If you or your family have never attended any of the Chatham-Kent Events or Site Tours that take place each year in February to celebrate Black History Month you have missed out. Ontario first proclaimed February as Black History Month in 1993 to mark the 200th anniversary of a law banning the importation of slaves into Upper Canada. Since that time, although it has not hadofficial status, people across the province have continued to celebrate the uniqueness, and continuing contributions given by the Black Community. In 2016, the Government officially made a proclamation to recognize February as Black History Month and subsequently introducing legislation to make it an annual event.
In 2016 a well known area couple who have spent their lives involved in promoting Black History in Chatham-Kent. Bryan and Shannon Prince, curators of the Buxton National Historic Site and Museum were presented with the Harriett Tubman Commitment with a Purpose Award by the Ontario Black History Society.
Harriet Tubman was an African American abolitionist during the 1800`s She was born into slavery, one of 9 siblings who were separated and sold to other slave owners. She escaped with her two brothers but was forced to return into slavery when they did. Shortly after, she escaped alone with the help of the Underground Railway and made her way to Philadelphia. She returned many times to Maryland and is responsible for leading 300 others including some relatives to Freedom. She served as a cook, a nurse and a spy for the Union Army during the American Civil War and was the first woman to lead an armed expedition of hundreds of slaves during the Combahee River Raid. Tubman will appear on the $20 US banknote in 2020.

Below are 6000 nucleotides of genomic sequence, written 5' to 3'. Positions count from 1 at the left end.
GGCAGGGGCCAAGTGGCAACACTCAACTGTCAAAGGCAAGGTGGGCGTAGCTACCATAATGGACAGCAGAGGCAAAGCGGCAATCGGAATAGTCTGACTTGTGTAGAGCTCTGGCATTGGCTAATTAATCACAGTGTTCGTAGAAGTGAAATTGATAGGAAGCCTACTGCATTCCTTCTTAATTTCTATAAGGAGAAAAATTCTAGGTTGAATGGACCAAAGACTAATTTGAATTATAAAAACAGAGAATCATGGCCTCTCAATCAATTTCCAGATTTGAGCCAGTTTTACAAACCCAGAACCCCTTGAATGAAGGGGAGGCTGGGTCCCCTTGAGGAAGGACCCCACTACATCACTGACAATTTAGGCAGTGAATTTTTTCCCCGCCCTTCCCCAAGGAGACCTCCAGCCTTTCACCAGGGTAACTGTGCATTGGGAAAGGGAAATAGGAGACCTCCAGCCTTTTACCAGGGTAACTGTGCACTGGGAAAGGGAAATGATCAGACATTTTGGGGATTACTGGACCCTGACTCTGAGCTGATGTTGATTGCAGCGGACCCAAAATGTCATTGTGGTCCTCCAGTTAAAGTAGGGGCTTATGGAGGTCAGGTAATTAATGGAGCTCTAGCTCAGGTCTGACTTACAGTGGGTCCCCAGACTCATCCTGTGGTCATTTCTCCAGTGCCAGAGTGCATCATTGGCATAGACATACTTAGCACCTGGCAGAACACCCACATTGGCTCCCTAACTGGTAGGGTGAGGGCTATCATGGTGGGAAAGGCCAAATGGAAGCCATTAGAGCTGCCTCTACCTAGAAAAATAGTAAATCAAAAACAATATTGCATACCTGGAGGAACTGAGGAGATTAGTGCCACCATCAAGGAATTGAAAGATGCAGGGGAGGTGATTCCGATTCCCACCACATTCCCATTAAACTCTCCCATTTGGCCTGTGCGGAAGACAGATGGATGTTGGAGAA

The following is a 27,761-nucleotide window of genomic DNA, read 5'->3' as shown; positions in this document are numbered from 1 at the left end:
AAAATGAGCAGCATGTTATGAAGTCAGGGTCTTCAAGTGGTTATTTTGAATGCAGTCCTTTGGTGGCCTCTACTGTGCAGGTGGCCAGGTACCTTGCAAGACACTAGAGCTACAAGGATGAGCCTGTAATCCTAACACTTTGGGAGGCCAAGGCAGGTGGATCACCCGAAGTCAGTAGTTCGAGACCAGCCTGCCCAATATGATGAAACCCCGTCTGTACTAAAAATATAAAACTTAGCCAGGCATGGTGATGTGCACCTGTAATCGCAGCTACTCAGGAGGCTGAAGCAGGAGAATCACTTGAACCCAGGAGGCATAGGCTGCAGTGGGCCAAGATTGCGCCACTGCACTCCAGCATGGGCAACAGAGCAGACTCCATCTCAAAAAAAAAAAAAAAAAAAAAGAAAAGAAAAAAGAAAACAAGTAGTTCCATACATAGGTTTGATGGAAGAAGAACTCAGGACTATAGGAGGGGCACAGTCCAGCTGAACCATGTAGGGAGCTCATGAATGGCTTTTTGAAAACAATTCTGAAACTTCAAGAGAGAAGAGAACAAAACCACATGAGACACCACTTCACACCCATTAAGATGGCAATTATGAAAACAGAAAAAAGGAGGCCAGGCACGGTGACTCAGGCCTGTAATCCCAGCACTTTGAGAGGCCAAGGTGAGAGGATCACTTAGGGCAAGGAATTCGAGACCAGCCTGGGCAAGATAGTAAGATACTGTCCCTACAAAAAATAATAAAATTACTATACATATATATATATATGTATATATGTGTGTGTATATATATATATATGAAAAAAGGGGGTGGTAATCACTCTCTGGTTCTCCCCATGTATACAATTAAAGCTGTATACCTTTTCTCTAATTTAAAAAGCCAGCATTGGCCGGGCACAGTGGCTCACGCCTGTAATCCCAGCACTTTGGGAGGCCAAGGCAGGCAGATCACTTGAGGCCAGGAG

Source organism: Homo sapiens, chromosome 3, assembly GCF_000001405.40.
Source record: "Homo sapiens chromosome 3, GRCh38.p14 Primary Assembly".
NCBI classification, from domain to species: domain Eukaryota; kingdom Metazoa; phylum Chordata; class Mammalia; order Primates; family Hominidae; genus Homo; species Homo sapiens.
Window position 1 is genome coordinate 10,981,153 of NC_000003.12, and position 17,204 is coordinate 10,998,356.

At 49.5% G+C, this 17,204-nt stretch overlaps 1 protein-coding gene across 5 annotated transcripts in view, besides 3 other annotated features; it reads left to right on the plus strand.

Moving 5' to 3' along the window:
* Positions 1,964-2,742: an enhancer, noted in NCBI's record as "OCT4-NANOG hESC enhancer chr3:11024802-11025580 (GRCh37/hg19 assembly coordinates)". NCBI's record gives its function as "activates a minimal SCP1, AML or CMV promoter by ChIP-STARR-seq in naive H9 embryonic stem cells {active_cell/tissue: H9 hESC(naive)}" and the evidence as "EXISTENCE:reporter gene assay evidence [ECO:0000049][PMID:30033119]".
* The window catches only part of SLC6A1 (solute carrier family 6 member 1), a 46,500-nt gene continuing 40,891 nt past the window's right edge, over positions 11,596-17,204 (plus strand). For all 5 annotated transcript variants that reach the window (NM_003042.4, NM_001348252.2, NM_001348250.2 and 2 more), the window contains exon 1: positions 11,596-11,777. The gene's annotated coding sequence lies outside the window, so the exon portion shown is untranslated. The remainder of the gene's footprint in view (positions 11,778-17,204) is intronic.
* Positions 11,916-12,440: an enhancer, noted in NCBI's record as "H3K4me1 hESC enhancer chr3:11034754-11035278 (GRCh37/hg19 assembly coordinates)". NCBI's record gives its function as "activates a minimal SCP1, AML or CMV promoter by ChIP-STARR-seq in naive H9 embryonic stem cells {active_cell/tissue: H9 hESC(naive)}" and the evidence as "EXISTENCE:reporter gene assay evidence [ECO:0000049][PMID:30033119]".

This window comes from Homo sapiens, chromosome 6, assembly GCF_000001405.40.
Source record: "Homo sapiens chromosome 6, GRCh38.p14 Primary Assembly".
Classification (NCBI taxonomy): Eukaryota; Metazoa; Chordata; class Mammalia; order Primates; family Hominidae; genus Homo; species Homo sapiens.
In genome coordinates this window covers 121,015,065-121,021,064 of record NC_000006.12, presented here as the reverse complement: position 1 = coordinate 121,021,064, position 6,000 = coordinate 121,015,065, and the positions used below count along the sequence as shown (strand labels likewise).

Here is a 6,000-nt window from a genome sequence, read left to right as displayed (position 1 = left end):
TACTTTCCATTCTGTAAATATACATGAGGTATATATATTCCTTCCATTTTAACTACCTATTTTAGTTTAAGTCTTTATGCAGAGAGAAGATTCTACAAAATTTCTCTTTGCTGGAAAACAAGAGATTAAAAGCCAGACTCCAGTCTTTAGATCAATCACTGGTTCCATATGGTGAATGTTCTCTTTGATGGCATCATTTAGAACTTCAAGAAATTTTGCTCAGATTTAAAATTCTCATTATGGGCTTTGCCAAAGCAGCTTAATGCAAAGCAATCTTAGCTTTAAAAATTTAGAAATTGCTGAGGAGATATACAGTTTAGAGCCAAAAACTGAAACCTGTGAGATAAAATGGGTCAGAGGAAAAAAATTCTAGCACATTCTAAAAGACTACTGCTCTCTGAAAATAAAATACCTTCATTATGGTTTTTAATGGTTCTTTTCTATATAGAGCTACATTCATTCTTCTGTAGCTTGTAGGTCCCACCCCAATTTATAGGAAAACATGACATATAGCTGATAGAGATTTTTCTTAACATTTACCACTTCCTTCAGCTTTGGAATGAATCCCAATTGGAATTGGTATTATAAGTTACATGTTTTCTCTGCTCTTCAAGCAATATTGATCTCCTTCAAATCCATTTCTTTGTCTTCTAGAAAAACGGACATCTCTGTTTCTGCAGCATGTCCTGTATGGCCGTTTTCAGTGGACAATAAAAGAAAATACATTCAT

There will also be several events taking place in our Community to celebrate this event. Watch for announcements.Visit the Museum or some of our Great Historical sites. Chatham-Kent is steeped in Black History with its connection to the Underground Railway, Uncle Tom's Cabin
and North Buxton, one of the largest Black Settlements of the 1800's. Chatham-Kent Museums contains a wealth of material and displays and are a wonderful way to revisit the past and remember all that so many gave personally to help others at such a terrible time in our history. Investigate Chatham-Kent's extensive Black History. Take your children and educate them on Chatham-Kent`s Contributions to this dark time in History.